These are the scriptures that Jesus refers to.

Jesus said to them, “Have you never read in the scriptures: ‘The stone that the builders rejected has become the cornerstone; this was the Lord’s doing, and it is amazing in our eyes’? " (Matthew 21:42 and Mark 12:10), to name just two.

The apostles also refer to scripture.

For whatever was written in former days was written for our instruction, so that by steadfastness and by the encouragement of the scriptures we might have hope. (Romans 15:4); Or do you suppose that the scripture speaks to no purpose? Does the spirit that God caused to dwell in us desire envy? (James 4:5) Again, these are only two examples - the first written by Paul himself, and the second by James.

So, if Paul is writing about scripture, how can he be referencing himself? Paul was humbled before God and I'm quite sure he never believed that his letters would still be dictating thought and action some 2000 years later.

When did the Bible become the Bible as we know it?

Let me just say here that I am no scholar of ancient history. As best I can figure this out, the early church used the Hebrew scriptures and stories and experiences of Jesus. The gospel of Matthew was written by someone with a legal understanding of the Hebrew scriptures around 75 years after Jesus' crucifixion. Luke (and Acts) were written between AD 80 and 110, and there is not consensus as to who Luke actually was. It is believed that Luke based his accounts on the gospel of Mark. Scholars believe that Mark was written for a predominantly gentile audience, sometime around 70 AD. The Gospel of John, also anonymously written, was written between AD 70-110.

There is a whole lot more to learn about the four gospels in the New Testament - I am trying to keep this brief (well, relatively speaking). If you are a Biblical scholar and would like to correct me, please do. If this doesn't fit with your understanding of the Gospels, please let me know and we can talk about it. I do not claim my writings to be "gospel." Get it?

Anyway, the four accounts of Jesus' birth, life, death and resurrection are written long after his crucifixion, with four different outcomes in the minds of the authors, and in some places contradict each other. What one includes, another leaves out. I don't find that problematic - clearly something happened, and Jesus was someone who others felt they needed to share with others, who then were moved to keep the story going. Including Paul.

Matthew, Mark, Luke, John and Paul would not have called themselves "Christians." I don't know when that term arose, but it is my understanding that early followers of Jesus considered themselves Jews, who believed that the Messiah had come in the personhood of Jesus of Nazareth. Jesus certainly didn't consider himself "Christian." He was a Jew.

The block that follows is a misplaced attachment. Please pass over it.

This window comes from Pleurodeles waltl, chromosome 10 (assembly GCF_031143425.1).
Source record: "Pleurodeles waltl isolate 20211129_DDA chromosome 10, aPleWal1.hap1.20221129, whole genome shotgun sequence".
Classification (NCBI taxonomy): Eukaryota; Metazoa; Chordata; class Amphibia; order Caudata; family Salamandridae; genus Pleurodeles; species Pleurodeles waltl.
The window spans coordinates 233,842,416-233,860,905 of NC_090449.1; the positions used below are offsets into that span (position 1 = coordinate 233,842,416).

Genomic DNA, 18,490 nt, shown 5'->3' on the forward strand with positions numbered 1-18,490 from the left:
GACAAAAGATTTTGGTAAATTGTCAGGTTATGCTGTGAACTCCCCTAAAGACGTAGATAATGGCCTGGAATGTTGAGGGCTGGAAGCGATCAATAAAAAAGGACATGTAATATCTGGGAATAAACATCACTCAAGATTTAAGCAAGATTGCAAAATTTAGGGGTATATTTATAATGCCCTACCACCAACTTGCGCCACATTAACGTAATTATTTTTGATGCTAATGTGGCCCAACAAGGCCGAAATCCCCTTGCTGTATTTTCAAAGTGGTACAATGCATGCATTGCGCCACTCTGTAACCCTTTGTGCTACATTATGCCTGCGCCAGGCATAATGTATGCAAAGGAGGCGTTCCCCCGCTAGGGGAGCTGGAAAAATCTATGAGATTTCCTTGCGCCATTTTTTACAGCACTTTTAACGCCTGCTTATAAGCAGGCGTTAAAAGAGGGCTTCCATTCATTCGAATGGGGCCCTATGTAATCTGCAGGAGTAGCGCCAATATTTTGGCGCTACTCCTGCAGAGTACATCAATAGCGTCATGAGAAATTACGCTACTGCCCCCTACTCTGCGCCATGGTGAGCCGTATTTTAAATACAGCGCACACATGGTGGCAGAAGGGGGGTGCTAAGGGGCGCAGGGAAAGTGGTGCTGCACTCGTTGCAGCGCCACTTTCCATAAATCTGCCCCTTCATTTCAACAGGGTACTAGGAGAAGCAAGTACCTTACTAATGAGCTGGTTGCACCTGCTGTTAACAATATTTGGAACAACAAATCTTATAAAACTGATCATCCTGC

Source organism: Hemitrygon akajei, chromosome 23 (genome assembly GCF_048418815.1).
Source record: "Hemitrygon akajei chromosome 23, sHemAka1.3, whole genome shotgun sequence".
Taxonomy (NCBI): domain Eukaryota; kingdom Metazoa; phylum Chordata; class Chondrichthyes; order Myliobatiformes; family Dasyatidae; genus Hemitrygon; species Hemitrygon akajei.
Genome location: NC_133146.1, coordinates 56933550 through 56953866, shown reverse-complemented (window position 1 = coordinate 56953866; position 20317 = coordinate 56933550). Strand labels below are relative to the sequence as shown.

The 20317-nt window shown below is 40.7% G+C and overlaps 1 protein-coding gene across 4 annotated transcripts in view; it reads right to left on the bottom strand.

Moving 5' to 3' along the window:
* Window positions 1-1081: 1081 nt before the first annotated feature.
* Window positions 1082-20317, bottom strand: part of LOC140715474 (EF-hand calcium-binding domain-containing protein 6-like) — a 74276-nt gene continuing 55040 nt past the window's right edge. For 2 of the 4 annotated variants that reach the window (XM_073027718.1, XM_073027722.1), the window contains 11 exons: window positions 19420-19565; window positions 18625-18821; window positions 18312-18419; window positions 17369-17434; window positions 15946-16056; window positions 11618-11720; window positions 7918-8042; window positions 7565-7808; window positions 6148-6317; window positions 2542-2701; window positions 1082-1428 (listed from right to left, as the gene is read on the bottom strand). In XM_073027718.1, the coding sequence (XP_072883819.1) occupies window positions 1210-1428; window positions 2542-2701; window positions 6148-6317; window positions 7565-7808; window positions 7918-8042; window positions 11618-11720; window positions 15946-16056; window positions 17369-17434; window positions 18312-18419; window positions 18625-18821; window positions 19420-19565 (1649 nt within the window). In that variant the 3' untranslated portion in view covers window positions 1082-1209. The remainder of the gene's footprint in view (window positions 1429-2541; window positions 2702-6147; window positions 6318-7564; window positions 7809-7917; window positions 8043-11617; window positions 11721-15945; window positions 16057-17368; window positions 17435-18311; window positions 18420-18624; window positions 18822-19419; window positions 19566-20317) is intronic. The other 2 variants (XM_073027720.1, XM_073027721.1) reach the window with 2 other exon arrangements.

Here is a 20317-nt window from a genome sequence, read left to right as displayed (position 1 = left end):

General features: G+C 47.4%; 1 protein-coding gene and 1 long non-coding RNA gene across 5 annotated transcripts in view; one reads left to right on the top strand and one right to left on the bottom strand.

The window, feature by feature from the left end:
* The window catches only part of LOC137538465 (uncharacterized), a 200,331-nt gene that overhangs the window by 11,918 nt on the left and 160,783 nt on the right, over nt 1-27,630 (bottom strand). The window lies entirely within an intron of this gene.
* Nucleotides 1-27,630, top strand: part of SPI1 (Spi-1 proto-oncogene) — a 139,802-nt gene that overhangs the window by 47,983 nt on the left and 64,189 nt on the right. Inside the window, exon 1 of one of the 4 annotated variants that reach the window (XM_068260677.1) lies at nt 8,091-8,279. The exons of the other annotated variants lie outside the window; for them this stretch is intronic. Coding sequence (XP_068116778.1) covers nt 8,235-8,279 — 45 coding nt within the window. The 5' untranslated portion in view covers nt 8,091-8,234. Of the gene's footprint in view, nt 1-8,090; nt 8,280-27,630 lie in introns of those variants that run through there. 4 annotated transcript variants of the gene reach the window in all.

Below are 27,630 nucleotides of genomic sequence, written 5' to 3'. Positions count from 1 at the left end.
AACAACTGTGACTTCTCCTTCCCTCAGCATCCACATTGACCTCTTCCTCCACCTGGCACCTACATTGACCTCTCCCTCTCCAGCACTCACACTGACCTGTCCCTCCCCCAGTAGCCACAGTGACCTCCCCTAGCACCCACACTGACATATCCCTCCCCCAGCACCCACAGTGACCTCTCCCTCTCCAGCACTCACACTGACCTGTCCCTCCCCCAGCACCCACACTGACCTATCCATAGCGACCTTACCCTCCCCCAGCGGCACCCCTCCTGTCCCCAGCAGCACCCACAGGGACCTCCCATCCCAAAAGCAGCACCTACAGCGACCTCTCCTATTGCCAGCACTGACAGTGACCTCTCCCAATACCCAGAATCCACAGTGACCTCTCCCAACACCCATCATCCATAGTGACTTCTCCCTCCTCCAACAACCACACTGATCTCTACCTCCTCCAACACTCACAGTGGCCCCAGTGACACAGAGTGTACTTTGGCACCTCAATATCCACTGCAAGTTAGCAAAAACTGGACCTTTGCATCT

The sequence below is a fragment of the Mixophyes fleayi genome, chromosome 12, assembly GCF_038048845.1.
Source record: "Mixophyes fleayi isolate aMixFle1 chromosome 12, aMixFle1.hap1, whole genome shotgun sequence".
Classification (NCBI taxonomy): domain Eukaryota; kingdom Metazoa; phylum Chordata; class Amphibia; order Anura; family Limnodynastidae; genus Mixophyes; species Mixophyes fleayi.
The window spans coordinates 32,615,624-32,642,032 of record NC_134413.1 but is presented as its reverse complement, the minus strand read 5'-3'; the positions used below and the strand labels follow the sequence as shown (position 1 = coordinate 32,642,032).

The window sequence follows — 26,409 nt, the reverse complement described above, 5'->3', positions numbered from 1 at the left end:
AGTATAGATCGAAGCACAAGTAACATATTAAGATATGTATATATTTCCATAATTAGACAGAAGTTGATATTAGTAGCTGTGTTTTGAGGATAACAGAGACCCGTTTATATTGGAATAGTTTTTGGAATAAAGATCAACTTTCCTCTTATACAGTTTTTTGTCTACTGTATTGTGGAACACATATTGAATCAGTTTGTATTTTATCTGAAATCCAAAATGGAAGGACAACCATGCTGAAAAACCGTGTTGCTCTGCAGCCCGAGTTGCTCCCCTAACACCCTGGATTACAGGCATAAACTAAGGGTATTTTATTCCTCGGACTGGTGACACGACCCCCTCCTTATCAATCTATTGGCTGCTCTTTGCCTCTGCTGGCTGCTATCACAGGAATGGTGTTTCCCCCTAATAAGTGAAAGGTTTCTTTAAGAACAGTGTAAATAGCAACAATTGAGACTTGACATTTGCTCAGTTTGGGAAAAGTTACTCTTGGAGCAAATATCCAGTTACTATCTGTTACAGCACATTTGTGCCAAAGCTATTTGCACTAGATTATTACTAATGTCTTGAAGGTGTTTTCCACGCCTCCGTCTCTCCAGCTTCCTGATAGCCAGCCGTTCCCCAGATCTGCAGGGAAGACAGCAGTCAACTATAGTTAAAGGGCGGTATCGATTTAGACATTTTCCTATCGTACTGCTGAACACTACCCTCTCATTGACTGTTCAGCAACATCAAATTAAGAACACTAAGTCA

The Romans found the Way a threat, and persecuted it in an effort to eradicate it. Saul was one of their minions (my words, not his). Think back to your 3rd grade Greek and Roman mythology lessons. Greek and Roman gods were embodied and were powerful non-mortals who seemed to experience bad moods, good moods, insecurity, anger, lust, love, and were happy to extract revenge when they felt slighted. Suddenly these Jewish people (not all of them) were worshipping a god that no one could see and whose "son" was a dead guy who the Romans had put to death. So the Romans couldn't have this Messiah faith undermining their power.

Still, the early Christians worshipped and studied and tried to make sense of the Hebrew Scriptures and the writings of those who were closer, in time and geography, to Jesus, now the Messiah. Those writings would have included the letters of Paul, and that is where Paul comes into the Christianity and the Bible that we know today.

Along came the Gnostics, who believed they had special mystical knowledge which was the key to salvation. The spiritual world was good and to be desired; the earth and everything in it was evil, and only those with this special knowledge would achieve salvation.

Marcian was another person around this time. Marcian disliked Judaism and the material world, so he developed an understanding of Christianity that was anti-Jewish and anti-material world.

I don't know enough about the Greek philosophers like Plato and Socrates, but there are echoes of them all over this stuff.

In response to the perceived heresy of the Gnostics and the Marcionites, the early church leaders determined the importance of having multiple perspectives on the life and teachings of Jesus - that while the 4 gospels didn't necessarily match, the underlying message was the same and it was important that all be canonized. The early churches also studied the book of Acts (of the apostles. The book is attributed to the author of the Gospel of Luke), and the epistles - the letters of Paul. The shorter books at the end of the New Testament, James, 1 and 2 Peter, 1, 2 and 3 John, and Jude were added later, with Revelation added later still. Consensus about what to include in the Bible was not achieved until the fourth century (Gonzalez).

Ok, so here is how I see the Bible. The Hebrew scriptures were canonized (I think that is the right word) before Jesus' time. These are the scriptures to which Jesus and his compatriots refer. The gospels were written around a hundred years after that first Easter. Paul was writing 50-75 years after the crucifixion, and he and his culture were heavily influenced by the Greeks and Romans.

Fast forward to today. Some of Paul's writings are beautiful and timeless - 1 Corinthians 13 comes to mind - the verses about love, read at many weddings. At my wedding, Colossians 3:12-17 were read: